HPC stalwart Cray Inc. reported results for its second fiscal quarter
…[Cray] announced financial results for the second quarter ended June 30, 2010. Revenue for the quarter was $28.7 million compared to $62.7 million in the prior year period. The company reported a net loss for the quarter of ($6.6 million) or ($0.19) per share compared to net income of $3.4 million or $0.10 per share in the second quarter of 2009.
And the news is worse for the half year
…revenue for the six-month period ending June 30, 2010 was $57.1 million compared with $137.2 million in the prior year period. For the first half of the year, total operating expenses were $35.9 million compared to $45.4 million in the prior year period. Net loss was ($18.2 million) or ($0.53) per share for the first half of 2010 compared to a net loss of ($1.5 million) or ($0.04) per share in the prior year period.
None of this is a surprise, of course. Cray is a company holding its breath as it launches the new XE6 line of supers and new silicon. Those systems just started shipping out to customers, beginning their various acceptance processes. Once accepted they can be revenued and counted in the company’s favor.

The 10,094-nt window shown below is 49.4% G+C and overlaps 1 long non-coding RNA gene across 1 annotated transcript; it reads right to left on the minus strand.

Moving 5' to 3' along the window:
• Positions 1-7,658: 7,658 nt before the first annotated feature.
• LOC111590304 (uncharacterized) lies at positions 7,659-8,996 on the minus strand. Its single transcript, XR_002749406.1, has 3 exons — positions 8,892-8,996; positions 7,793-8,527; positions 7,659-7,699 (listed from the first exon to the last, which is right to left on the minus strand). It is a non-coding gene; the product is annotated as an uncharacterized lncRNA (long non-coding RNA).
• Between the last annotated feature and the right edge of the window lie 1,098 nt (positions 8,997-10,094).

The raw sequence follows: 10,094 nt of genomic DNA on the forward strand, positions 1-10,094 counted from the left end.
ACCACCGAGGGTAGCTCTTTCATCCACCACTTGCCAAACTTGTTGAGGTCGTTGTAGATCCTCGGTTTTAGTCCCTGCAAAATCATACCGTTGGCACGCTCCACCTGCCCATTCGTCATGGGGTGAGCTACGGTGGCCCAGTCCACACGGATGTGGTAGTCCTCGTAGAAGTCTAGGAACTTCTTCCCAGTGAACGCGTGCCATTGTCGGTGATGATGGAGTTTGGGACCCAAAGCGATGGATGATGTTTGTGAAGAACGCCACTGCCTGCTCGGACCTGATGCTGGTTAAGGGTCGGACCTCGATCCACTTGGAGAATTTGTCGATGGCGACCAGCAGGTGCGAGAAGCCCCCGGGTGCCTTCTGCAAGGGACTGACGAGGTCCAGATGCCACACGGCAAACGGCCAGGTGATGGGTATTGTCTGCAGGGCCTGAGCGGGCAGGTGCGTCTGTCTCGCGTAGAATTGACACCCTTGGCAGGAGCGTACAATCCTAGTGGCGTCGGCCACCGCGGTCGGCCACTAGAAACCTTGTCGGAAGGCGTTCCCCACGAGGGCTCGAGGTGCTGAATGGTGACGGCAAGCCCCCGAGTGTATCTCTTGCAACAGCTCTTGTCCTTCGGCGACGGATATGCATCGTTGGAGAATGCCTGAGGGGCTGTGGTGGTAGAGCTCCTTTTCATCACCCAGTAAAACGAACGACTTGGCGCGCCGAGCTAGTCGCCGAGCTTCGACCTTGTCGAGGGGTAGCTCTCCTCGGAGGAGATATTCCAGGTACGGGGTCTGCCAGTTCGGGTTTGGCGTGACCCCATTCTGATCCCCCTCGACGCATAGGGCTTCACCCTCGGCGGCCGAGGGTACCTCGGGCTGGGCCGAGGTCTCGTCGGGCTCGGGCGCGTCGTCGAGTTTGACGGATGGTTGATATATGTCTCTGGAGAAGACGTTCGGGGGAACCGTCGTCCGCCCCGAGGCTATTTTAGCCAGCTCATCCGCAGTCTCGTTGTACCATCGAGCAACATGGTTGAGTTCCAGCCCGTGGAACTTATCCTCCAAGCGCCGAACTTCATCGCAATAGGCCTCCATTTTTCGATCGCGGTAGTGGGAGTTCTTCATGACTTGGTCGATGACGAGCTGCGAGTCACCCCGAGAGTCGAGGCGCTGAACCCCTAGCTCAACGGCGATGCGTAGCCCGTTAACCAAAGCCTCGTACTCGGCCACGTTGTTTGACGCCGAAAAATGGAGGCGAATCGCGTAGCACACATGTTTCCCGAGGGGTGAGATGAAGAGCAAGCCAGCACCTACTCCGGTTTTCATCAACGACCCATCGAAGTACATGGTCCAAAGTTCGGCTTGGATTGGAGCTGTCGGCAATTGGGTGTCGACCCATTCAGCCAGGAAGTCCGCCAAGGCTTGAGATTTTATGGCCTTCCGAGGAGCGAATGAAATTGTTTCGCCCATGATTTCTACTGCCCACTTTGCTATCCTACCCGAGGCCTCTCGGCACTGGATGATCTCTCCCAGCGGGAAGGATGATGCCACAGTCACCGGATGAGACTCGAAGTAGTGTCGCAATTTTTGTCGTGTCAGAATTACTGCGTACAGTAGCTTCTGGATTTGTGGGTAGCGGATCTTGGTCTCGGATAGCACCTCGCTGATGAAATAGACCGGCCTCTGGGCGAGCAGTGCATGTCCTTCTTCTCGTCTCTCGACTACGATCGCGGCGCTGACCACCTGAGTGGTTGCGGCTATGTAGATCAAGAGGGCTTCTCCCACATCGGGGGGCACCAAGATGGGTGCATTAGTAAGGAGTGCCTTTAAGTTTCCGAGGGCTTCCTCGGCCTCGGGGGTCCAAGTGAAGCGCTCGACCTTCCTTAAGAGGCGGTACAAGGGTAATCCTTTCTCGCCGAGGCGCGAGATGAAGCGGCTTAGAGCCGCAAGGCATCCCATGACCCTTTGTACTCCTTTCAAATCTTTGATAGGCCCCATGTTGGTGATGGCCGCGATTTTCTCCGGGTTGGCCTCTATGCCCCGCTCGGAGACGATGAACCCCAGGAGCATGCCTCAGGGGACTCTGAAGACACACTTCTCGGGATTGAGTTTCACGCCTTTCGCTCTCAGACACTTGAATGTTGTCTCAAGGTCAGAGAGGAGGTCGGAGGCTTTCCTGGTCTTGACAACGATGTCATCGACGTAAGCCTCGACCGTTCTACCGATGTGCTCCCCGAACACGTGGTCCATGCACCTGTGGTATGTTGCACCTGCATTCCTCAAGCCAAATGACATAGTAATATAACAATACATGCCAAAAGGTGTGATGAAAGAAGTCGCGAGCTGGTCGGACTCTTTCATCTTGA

“I remain very excited about our 2010 prospects, led by a number of significant wins and continued strength in custom engineering,” said Peter Ungaro, president and CEO of Cray. “We also just achieved a major milestone as we are now shipping our groundbreaking Cray XE6 supercomputers, many to new customers, and are in the midst of one of the largest production ramps in our history….”
According to large systems boss Barry Bolding when I talked with him at the end of June, the backlog of XE6 business is not all huge deals. This mix of orders increases the likelihood that Cray can get to some level of success this year, even if it has trouble with systems at the very high end (which is not uncommon). Quoting Bolding from that earlier article
“This puts us in a totally different situation financially than we were in in 2008 when ORNL’s 200 cabinet system was the make-or-break deal for us.”
In order for Cray to do well this year — they are hoping to turn a profit — they’ll have to ship and revenue $250M worth of systems. Not impossible, but certainly hard.